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Thomas-Young v. Sutter Central Valley Hospitals

United States District Court, E.D. California

March 19, 2014

SUTTER CENTRAL VALLEY HOSPITALS, dba MEMORIAL MEDICAL CENTER, a California Corporation; and DOES 1-100, inclusive, Defendants.


ANTHONY W. ISHII, District Judge.

This is an action for damages by plaintiff Diane Thomas-Young ("Plaintiff") against defendant Sutter Central Valley Hospital dba Memorial Medical Center ("Defendant") arising from an employment agreement between the parties that was allegedly breached by Defendant. This action, which was originally filed in Stanislaus County Superior Court was removed to this court under federal subject matter jurisdiction over Plaintiff's claims pursuant to the federal Family Medical Leave Act, 29 U.S.C. § 2611(4)(A). Federal subject matter jurisdiction exists pursuant to 28 U.S.C. § 1331. Venue is proper in this court.


At the time of events giving rise to this action, Plaintiff was an individual with an extensive work history in philanthropic fundraising. She had worked for the American Red Cross for about 31 years and was within about five to ten years of the time she planned to retire. In 2008, Defendant recruited Plaintiff to work for Defendant through the efforts of non-parties Mr. Steve DeGraaf, Defendant's Executive Director and Plaintiff's immediate supervisor at the time of her hire, and Mr. David Benn, Defendant's CEO at the time of Plaintiff's hire. Plaintiff's complaint alleges that negotiations over the terms of Plaintiff's proposed employment continued for a period of about eight months. Among the conditions of employment that were discussed by the parties, four figure prominently in this action. Plaintiff's complaint alleges it was the intent of the parties to the negotiation to establish that: (1) the position into which Plaintiff would be hired would be categorized as a management position; (2) Plaintiff would maintain a work schedule in which she would work four days per week, having each Friday off in order to attend to the needs of her institutionalized son; (3) she would receive 34 days of paid time off ("PTO") per year plus an additional 11 paid holidays per year; and (4) she would receive yearly "merit" pay increases upon satisfactory performance as determined by yearly reviews.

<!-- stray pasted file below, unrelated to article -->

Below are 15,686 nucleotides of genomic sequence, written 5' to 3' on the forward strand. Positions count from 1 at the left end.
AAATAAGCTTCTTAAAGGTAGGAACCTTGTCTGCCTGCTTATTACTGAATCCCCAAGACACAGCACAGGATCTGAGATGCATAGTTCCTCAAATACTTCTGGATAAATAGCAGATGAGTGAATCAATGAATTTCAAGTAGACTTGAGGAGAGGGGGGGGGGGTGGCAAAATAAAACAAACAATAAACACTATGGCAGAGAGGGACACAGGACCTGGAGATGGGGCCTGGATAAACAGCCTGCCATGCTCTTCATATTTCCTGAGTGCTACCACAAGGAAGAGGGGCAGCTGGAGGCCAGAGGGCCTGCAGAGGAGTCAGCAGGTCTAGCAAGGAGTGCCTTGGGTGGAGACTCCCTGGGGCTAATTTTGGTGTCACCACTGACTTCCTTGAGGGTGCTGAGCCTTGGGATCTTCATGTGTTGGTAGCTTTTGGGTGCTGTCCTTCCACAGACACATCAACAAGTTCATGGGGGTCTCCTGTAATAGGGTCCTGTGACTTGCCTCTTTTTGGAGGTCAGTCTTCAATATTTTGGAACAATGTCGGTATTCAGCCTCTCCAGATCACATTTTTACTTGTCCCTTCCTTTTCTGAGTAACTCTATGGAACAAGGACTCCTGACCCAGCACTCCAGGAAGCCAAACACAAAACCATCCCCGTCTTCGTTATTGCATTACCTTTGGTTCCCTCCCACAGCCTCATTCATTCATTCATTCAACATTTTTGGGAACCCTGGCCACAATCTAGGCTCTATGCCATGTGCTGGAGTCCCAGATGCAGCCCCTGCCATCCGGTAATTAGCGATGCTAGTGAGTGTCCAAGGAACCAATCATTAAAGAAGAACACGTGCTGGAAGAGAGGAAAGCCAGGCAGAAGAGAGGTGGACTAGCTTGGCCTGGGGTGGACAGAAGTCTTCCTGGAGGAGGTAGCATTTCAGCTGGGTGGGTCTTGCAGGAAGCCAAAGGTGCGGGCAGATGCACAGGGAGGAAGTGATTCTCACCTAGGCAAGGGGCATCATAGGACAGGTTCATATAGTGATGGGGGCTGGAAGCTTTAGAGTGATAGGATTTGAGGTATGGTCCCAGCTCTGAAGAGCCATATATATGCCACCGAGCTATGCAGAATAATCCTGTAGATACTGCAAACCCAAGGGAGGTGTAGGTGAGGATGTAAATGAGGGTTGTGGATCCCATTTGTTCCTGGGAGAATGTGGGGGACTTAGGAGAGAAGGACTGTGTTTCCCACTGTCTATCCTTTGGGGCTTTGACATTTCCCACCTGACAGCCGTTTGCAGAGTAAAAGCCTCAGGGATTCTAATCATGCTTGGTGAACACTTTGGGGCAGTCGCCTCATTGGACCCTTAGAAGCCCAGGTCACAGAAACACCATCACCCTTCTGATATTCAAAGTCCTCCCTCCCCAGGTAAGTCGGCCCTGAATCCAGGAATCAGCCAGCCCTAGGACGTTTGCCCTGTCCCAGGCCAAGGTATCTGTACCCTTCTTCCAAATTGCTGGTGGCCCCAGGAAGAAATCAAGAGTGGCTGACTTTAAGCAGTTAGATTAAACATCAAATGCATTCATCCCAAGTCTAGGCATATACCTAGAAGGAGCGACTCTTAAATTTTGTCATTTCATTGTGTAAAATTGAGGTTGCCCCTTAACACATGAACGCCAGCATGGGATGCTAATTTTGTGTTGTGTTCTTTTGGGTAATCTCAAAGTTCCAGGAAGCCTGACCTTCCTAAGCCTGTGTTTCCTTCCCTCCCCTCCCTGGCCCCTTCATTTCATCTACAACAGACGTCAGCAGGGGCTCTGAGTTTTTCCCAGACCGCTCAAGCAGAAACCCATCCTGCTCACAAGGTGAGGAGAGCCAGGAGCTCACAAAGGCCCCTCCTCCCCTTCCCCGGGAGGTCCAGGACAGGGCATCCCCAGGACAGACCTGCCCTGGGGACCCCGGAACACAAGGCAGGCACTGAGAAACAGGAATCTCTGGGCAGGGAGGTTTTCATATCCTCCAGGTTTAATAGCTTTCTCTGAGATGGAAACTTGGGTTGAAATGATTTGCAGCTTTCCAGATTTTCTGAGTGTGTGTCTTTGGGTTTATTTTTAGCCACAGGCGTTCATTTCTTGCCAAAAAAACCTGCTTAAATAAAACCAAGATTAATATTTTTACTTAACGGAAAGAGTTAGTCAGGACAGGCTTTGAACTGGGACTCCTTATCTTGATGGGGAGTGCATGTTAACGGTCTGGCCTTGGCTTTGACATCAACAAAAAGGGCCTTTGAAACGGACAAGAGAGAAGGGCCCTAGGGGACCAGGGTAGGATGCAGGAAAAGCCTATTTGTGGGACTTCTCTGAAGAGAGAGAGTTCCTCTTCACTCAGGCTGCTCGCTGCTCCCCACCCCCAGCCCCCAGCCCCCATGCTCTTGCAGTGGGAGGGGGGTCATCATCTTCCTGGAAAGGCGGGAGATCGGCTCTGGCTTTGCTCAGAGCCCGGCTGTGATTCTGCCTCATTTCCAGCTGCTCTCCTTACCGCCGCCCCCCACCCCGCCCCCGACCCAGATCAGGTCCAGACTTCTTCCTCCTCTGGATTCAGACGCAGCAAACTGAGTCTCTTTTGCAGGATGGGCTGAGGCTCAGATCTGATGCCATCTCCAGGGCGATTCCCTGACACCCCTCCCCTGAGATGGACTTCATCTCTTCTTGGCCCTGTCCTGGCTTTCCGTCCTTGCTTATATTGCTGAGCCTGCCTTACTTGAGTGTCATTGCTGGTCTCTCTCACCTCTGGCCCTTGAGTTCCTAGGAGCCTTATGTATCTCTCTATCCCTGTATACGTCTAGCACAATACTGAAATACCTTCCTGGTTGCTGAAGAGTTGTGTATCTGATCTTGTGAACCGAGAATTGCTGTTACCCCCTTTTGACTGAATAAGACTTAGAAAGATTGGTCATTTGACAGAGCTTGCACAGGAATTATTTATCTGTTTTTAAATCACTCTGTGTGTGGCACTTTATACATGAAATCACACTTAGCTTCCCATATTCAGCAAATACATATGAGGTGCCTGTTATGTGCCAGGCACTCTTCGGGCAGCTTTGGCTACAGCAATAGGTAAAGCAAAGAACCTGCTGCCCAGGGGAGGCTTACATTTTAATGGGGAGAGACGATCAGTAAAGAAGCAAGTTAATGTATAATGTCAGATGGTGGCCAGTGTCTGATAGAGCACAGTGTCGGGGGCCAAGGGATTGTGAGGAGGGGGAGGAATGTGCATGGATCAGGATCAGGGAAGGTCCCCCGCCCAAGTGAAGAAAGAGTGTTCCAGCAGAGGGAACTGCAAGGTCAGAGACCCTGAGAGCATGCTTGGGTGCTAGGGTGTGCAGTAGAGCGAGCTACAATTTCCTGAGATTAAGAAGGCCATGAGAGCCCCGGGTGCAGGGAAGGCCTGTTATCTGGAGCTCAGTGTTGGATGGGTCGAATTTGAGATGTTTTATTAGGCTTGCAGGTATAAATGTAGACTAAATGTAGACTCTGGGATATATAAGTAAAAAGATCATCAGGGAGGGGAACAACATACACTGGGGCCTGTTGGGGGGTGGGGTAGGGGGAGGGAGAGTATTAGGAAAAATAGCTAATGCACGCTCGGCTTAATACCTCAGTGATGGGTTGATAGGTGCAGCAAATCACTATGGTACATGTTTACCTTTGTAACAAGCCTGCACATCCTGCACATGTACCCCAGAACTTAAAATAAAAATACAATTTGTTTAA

Plaintiff's complaint alleges that each of the four employment elements listed above were breached over the course of Plaintiff's employment, which began on or about early September 8, 2008, and ceased on July 22, 2010. Plaintiff discovered that her job was not classified as management and that her job description was substantially at variance from what she had been led to believe prior to beginning of her employment in 2008. Likewise, she learned that the classification of her job as non-managerial meant that she had fewer days of PTO and that paid holidays were counted as part of the total of 34 days of PTO, rather than in addition to the PTO days. Issues regarding Defendant's failure to grant Plaintiff yearly merit increases in pay arose sometime after she completed her first full year of employment and received no merit increase. Plaintiff maintained a four-day-a-week work schedule until mid-2009 at which de Graff was replaced by a new Executive Director who decided that Plaintiff's position required five-day-a-week staffing.

Plaintiff's complaint treats the breach of the employment agreement as a single transgression consisting of several elements. As will be discussed infra, the result of Plaintiff's conceptualization of the "single breach" is that the dates at which certain of the elements of the breach occurred are not determinative of accrual dates of her claims related to contractual or tort claims. Whether Plaintiff terminated her employment or was constructively terminated is also in dispute. It appears from Plaintiff's complaint that the refusal by de Graff's replacement, Ms. Svihus, to allow Plaintiff to continue her 4-day-a-week schedule was the issue leading directly to the termination of Plaintiff's employment with Defendant on July 22, 2010.